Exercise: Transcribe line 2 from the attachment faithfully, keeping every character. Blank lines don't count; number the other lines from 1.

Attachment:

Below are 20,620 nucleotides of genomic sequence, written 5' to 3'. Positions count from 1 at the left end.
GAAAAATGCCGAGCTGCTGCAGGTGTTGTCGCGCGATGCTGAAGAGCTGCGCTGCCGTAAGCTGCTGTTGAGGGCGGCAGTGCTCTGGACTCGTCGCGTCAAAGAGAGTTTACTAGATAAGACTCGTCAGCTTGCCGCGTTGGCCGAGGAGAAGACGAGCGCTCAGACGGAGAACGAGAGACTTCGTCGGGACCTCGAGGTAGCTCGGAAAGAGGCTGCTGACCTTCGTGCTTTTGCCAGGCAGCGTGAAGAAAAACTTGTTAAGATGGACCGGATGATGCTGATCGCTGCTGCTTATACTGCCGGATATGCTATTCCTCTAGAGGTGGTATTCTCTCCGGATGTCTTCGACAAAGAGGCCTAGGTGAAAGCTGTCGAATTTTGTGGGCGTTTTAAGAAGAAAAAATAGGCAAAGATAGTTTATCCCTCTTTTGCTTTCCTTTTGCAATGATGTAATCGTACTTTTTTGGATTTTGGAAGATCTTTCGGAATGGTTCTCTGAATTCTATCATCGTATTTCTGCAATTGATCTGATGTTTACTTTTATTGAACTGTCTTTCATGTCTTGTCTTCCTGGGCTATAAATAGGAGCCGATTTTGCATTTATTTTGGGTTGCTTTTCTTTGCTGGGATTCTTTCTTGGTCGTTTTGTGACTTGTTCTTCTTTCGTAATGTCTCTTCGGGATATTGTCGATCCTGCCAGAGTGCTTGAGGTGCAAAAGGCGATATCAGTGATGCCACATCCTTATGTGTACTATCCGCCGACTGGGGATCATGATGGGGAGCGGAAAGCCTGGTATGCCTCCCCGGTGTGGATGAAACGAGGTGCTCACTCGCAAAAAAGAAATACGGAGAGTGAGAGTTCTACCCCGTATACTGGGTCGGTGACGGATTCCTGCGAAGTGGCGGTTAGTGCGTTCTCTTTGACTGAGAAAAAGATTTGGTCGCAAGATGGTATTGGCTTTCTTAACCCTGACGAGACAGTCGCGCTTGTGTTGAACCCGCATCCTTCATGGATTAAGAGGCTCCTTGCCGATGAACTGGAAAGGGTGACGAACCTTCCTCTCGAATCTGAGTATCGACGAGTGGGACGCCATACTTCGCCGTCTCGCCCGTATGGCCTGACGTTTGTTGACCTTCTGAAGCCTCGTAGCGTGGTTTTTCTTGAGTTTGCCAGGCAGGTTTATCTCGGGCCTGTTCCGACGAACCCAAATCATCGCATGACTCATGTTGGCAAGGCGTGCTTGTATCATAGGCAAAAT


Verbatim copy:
GAAAAATGCCGAGCTGCTGCAGGTGTTGTCGCGCGATGCTGAAGAGCTGCGCTGCCGTAAGCTGCTGTTGAGGGCGGCAGTGCTCTGGACTCGTCGCGTCAAAGAGAGTTTACTAGATAAGACTCGTCAGCTTGCCGCGTTGGCCGAGGAGAAGACGAGCGCTCAGACGGAGAACGAGAGACTTCGTCGGGACCTCGAGGTAGCTCGGAAAGAGGCTGCTGACCTTCGTGCTTTTGCCAGGCAGCGTGAAGAAAAACTTGTTAAGATGGACCGGATGATGCTGATCGCTGCTGCTTATACTGCCGGATATGCTATTCCTCTAGAGGTGGTATTCTCTCCGGATGTCTTCGACAAAGAGGCCTAGGTGAAAGCTGTCGAATTTTGTGGGCGTTTTAAGAAGAAAAAATAGGCAAAGATAGTTTATCCCTCTTTTGCTTTCCTTTTGCAATGATGTAATCGTACTTTTTTGGATTTTGGAAGATCTTTCGGAATGGTTCTCTGAATTCTATCATCGTATTTCTGCAATTGATCTGATGTTTACTTTTATTGAACTGTCTTTCATGTCTTGTCTTCCTGGGCTATAAATAGGAGCCGATTTTGCATTTATTTTGGGTTGCTTTTCTTTGCTGGGATTCTTTCTTGGTCGTTTTGTGACTTGTTCTTCTTTCGTAATGTCTCTTCGGGATATTGTCGATCCTGCCAGAGTGCTTGAGGTGCAAAAGGCGATATCAGTGATGCCACATCCTTATGTGTACTATCCGCCGACTGGGGATCATGATGGGGAGCGGAAAGCCTGGTATGCCTCCCCGGTGTGGATGAAACGAGGTGCTCACTCGCAAAAAAGAAATACGGAGAGTGAGAGTTCTACCCCGTATACTGGGTCGGTGACGGATTCCTGCGAAGTGGCGGTTAGTGCGTTCTCTTTGACTGAGAAAAAGATTTGGTCGCAAGATGGTATTGGCTTTCTTAACCCTGACGAGACAGTCGCGCTTGTGTTGAACCCGCATCCTTCATGGATTAAGAGGCTCCTTGCCGATGAACTGGAAAGGGTGACGAACCTTCCTCTCGAATCTGAGTATCGACGAGTGGGACGCCATACTTCGCCGTCTCGCCCGTATGGCCTGACGTTTGTTGACCTTCTGAAGCCTCGTAGCGTGGTTTTTCTTGAGTTTGCCAGGCAGGTTTATCTCGGGCCTGTTCCGACGAACCCAAATCATCGCATGACTCATGTTGGCAAGGCGTGCTTGTATCATAGGCAAAAT